Mary’s story was a wake-up call for me. I’d never call a friend “dumb” or “stupid” or an “idiot.” But I’d called myself those names. The Buddha said: “If you search the whole world over, you will find no one dearer than yourself.” I decided to take his words to heart and so I began to treat myself as if I were a dear friend. The result? I felt so much better, as if I’d shed a tremendous burden—the burden of self-judgment.
A good test for whether you’re treating yourself kindly is to ask if you would speak or act that way toward a loved one in need. If not, don’t speak or act that way toward yourself. It’s hard enough being sick and in pain. There’s never a good reason to add negative self-talk into the mix.
3. DO NOT try a treatment just because someone said it cured him or her.
I have a theory about many unconventional treatments. Depending on a person’s condition, it’s possible to spontaneously recover from an ongoing illness. Some people do. When that happens, they attribute their recovery to whatever treatment they happened to be undergoing at the time, no matter how unconventional it was. The reason I think my theory is credible is that I suspect I’d do the same thing were I to wake up not sick tomorrow morning.
So don’t assume that any seemingly magic cure is for you. Do your research, consult with those whom you trust, consider your pocketbook. I like to check my tendency to jump at treatments (I get emails almost every day telling me to try this or try that), by reflecting on how, if this really were a cure for my dysfunctional immune system, it’s highly likely it would be all over the internet on sites I’ve come to trust.
4. DO NOT wait until the last minute to get ready for something.
Waiting too long is an invitation for a surge in adrenaline to get you through. If you’re like me, that draining sensation of “coming down” off adrenaline is the first sign of a crash. When getting ready (showering and dressing for an appointment, picking up the house for visitors) try doubling the amount of time you think it will take.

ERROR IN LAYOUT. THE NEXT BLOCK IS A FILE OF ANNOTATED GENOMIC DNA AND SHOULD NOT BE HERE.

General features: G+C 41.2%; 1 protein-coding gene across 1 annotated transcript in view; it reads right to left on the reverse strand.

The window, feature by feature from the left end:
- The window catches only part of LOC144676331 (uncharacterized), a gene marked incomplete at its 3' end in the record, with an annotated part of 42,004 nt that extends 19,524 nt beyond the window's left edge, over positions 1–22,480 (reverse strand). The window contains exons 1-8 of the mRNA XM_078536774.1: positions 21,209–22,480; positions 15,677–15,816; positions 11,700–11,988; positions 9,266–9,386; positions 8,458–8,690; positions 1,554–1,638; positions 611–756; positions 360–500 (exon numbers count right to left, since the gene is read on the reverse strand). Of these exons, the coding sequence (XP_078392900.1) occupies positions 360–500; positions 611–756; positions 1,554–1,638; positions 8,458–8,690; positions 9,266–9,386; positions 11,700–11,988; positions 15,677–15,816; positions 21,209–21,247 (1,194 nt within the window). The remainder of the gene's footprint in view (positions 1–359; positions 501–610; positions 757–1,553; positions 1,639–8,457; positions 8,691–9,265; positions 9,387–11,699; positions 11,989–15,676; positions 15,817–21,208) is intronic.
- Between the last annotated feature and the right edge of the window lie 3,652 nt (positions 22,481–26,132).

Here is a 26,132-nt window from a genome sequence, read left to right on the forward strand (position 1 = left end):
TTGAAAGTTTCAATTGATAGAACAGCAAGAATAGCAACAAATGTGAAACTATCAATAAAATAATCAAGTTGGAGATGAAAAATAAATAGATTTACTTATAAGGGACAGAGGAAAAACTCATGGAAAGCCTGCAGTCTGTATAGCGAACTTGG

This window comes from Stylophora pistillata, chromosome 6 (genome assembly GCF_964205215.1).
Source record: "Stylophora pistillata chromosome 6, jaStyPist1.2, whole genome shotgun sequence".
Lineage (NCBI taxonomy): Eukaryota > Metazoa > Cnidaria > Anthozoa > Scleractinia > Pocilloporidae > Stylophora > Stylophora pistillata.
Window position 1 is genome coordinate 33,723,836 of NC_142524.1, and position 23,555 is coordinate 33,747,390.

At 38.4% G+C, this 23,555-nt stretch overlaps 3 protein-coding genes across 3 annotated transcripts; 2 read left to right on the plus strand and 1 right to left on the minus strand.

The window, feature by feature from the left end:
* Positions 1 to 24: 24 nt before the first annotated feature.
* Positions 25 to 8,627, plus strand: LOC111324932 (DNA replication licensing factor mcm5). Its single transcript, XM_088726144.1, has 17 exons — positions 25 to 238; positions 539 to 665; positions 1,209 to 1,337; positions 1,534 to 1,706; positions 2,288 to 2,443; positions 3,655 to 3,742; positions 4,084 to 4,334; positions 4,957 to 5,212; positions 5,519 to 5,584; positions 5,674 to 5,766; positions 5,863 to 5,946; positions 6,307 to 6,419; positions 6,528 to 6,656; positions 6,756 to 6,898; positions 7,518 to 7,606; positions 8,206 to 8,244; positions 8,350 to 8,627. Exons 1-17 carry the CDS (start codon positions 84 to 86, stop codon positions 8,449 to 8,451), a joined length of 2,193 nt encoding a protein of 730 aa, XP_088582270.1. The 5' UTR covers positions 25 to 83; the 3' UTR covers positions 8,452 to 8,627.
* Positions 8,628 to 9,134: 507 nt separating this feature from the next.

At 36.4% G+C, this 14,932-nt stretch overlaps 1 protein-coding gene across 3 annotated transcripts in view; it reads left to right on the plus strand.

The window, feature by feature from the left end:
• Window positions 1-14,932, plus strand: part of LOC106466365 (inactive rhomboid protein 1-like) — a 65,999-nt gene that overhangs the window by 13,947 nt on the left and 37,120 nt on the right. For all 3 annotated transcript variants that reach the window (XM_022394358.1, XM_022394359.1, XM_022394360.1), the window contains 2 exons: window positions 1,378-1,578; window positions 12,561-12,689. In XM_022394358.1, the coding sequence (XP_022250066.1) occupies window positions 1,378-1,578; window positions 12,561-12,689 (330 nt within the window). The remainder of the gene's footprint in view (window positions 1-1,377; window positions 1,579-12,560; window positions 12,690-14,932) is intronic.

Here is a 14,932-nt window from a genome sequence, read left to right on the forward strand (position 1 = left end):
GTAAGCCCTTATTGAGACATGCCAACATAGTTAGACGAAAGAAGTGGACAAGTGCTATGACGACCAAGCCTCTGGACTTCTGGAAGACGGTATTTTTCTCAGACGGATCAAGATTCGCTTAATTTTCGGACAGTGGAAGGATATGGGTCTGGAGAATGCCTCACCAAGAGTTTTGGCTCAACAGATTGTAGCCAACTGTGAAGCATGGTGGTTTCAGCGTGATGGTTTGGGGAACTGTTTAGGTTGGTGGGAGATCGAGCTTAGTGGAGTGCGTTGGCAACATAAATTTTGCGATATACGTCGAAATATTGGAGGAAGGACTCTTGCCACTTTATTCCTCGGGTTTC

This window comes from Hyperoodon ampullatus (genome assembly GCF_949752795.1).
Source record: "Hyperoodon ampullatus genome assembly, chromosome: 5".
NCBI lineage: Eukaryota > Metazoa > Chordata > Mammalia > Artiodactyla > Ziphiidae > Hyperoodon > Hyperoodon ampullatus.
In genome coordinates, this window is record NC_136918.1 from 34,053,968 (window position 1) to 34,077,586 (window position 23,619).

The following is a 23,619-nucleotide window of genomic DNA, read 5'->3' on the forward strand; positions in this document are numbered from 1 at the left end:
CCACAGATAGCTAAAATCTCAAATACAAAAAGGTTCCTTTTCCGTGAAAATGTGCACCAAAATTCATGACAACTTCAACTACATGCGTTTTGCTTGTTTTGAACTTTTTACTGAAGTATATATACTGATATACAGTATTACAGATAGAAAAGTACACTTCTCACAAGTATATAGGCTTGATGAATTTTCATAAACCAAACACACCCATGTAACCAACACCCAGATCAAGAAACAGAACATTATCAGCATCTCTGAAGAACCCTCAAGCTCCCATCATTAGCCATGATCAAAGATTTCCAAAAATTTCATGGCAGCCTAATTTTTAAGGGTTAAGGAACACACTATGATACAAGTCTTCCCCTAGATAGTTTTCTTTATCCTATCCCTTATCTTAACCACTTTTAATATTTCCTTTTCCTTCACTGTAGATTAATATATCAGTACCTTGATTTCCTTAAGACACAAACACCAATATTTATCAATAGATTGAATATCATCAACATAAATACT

5. DO NOT strive for a spotless living environment.
Corollary: DO NOT feel bad or criticize yourself for not striving for spotlessness. That would be engaging in unkind self-talk and it’s already on your Not-To-Do list.
6. DO NOT “shop ‘til you drop.”
That’s for healthy people.
7. DO NOT wear uncomfortable clothes.
Your body is already struggling. Don’t subject it to restrictive panty hose, tight jeans, high heels (of if you’re a man, whatever the male equivalent would be). Exception: If there’s a special occasion that will give you a mental lift if you break this rule, break it. But remember your reasons for breaking it, so that you don’t slip into negative self-judgment if those too-tight clothes start to chafe or those fancy-looking shoes begin to hurt.
8. DO NOT think about pleasures from your pre-illness life, freeze them in time, and assume they’d be as much fun today.
Even if you aren’t sick or in pain, life is in constant flux. Among the healthy, relationships change, job conditions change, bodies change. I’m going to write about this soon in a piece I’ve tentatively titled, “Do You Suffer from ‘Good Old Days Syndrome’?”